"See, now is an acceptable time; see, now is a day of salvation!” In the frenzy of our daily lives, the urgency of Paul’s invitation to be reconciled to God can strike us as odd, intrusive even. There is so much to do…can’t that wait? Ash Wednesday is an invitation to intrusion, to stillness, and most of all to freedom. It’s a reminder of the fragile, precious passage of our lives. Join us at 7pm for a traditional service of the Imposition of Ashes — an ancient rite of repentance and preparation for our long lenten pilgrimage to the cross.
Sunday, March 3 | TWO services at 8:30 & 11:00 | Gene Ryan | Gene is the Middle School Ministries Coordinator and Seminary Intern at WPC. A student at Western Theological Seminary, he holds a degree in Religion from Hope College. Join us for worship this Sunday as we hear how "The Luckiest Moment Was Not Enough."
Rev. Jen Porter
Rev. Jen Porter | When we read the great litany of faith in Hebrews 11, we find a list of fairly absurd, ridiculous and even unbelievable acts of faith. The list includes repeated sacrifice and hardship and many steps into what is unknown. And, none of them even received what they had been promised. And, that is the good news. Join us Sunday as Rev. Jen preaches about our faith and as we welcome another group of New Members into our congregation. Again, this week we will be a different church. Praise be to God for all the names and stories and lives that we share in this life of faith and at WPC.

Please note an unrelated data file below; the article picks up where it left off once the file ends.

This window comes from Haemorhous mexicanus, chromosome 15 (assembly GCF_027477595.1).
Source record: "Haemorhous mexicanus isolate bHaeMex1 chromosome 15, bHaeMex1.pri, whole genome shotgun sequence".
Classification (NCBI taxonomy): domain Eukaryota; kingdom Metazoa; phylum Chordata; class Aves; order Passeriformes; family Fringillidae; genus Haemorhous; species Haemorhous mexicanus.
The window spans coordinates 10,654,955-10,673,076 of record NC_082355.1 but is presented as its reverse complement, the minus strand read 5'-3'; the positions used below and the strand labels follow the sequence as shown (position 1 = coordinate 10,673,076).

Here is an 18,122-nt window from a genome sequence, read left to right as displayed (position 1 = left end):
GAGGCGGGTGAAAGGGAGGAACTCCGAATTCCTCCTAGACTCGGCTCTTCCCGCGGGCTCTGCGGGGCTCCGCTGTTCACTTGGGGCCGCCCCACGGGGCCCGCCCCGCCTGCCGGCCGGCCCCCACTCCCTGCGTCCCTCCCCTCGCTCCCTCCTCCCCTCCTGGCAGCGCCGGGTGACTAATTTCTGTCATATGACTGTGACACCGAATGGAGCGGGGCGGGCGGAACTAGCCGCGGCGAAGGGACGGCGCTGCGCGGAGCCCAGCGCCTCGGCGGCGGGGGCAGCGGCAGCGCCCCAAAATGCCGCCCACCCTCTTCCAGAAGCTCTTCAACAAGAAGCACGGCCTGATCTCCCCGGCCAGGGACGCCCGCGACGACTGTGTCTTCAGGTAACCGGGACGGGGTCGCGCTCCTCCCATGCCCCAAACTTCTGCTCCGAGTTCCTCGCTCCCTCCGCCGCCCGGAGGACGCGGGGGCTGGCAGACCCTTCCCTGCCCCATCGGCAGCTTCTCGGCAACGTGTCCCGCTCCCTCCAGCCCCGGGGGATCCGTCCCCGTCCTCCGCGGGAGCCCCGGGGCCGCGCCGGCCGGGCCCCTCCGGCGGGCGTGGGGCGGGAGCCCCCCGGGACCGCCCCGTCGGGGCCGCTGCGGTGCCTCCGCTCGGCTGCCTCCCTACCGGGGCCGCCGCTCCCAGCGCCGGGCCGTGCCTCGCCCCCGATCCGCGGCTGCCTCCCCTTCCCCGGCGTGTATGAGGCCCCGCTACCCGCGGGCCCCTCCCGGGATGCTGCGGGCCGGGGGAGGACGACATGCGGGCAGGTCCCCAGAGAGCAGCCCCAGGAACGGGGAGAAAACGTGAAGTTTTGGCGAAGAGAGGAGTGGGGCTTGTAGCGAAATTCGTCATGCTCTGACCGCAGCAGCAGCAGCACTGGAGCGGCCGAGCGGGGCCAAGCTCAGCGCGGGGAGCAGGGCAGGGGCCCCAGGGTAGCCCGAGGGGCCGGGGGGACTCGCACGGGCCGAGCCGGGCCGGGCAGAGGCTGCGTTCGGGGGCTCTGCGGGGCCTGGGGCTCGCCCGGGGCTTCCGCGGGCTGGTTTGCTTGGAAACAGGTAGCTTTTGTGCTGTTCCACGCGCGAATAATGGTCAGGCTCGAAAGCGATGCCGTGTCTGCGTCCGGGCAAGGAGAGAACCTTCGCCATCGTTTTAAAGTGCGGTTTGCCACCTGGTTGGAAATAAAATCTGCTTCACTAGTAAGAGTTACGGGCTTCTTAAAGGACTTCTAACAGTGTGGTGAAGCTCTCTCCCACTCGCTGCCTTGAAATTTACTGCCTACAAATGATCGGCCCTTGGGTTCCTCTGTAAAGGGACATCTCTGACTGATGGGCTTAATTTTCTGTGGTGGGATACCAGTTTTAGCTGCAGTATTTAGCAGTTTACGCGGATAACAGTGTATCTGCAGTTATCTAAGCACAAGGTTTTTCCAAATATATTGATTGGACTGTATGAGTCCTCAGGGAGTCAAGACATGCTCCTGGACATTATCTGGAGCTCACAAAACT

Rev. Lynn Barger Elliott
Rev. Lynn Barger serves as Affiliate Faculty at Calvin College in the Congregational and Ministry Studies department where she leads the Ministry Leadership Fellows program. She is also on the staff at Mayflower Congregational Church where she directs Youth and Family Ministries and coordinates Pastoral Care. From 2006-2007, Lynn was on staff at Westminster as the Interim Director of Youth Ministries. While she was at Princeton Seminary, she did ministry internships under two of our previous pastors, Bill Evertsberg and Riley Jensen. Lynn and her husband Mark have three children and live in East Grand Rapids.
Rev. Jessica Tate